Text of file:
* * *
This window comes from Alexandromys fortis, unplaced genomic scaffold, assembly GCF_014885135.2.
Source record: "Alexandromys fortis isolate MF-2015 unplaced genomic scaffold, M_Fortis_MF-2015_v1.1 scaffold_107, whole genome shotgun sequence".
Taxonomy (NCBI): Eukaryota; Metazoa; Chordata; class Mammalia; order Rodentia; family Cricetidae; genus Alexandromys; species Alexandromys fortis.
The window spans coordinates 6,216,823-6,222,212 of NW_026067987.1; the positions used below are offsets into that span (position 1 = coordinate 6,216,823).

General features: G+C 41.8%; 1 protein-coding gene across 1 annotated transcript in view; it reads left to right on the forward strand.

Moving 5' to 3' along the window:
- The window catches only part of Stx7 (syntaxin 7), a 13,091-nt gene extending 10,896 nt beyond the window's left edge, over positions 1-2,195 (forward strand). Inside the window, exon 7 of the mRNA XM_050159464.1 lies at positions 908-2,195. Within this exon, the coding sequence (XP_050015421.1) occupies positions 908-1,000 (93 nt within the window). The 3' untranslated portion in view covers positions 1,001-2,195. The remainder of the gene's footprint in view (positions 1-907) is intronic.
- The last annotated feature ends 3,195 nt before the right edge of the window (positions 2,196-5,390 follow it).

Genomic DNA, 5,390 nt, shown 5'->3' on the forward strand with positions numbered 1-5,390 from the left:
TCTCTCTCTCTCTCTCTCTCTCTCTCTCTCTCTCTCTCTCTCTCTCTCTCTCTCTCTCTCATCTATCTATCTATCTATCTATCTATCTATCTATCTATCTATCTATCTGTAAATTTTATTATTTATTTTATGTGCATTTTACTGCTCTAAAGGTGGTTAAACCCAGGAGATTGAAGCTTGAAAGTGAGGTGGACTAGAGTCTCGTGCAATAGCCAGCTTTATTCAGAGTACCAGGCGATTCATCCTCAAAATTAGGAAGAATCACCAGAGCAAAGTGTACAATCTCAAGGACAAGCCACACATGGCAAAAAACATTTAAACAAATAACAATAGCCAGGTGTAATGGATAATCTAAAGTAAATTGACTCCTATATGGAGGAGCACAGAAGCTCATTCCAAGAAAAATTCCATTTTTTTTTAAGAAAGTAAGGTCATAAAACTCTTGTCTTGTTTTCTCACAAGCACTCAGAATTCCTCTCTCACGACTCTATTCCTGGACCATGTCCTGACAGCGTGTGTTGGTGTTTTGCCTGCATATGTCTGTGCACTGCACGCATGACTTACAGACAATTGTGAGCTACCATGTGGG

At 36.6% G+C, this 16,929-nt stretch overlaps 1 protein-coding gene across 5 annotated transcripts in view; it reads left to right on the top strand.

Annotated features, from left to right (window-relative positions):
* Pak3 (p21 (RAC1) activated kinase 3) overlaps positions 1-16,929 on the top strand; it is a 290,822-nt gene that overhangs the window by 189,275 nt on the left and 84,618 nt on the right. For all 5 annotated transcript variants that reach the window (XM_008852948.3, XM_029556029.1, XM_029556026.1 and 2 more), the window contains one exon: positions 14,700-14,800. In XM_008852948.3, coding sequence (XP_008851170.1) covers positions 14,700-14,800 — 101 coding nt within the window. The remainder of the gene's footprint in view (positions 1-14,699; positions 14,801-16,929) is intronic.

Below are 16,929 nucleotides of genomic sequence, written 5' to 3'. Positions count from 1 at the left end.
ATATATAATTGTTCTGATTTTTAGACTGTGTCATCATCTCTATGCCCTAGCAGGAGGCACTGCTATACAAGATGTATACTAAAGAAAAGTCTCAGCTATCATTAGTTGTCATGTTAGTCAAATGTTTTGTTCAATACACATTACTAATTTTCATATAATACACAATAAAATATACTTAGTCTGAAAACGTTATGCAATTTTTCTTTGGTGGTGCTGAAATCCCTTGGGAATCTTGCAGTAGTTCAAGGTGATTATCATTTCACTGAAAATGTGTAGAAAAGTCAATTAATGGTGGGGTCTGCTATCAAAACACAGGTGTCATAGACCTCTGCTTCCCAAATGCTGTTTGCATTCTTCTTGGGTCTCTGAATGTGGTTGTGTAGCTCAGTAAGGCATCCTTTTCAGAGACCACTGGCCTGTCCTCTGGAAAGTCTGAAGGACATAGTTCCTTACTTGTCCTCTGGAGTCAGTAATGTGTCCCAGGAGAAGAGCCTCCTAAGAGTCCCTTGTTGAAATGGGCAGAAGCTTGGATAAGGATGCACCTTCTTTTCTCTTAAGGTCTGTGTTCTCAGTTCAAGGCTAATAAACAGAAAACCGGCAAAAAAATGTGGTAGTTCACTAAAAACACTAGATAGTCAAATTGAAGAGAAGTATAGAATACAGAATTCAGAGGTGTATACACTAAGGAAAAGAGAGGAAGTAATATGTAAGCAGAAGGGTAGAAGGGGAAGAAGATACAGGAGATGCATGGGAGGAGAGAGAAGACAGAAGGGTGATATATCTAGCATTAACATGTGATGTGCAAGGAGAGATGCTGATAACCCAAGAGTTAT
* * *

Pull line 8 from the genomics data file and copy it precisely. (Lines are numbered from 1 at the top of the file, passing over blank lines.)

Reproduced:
- The last annotated feature ends 3,195 nt before the right edge of the window (positions 2,196-5,390 follow it).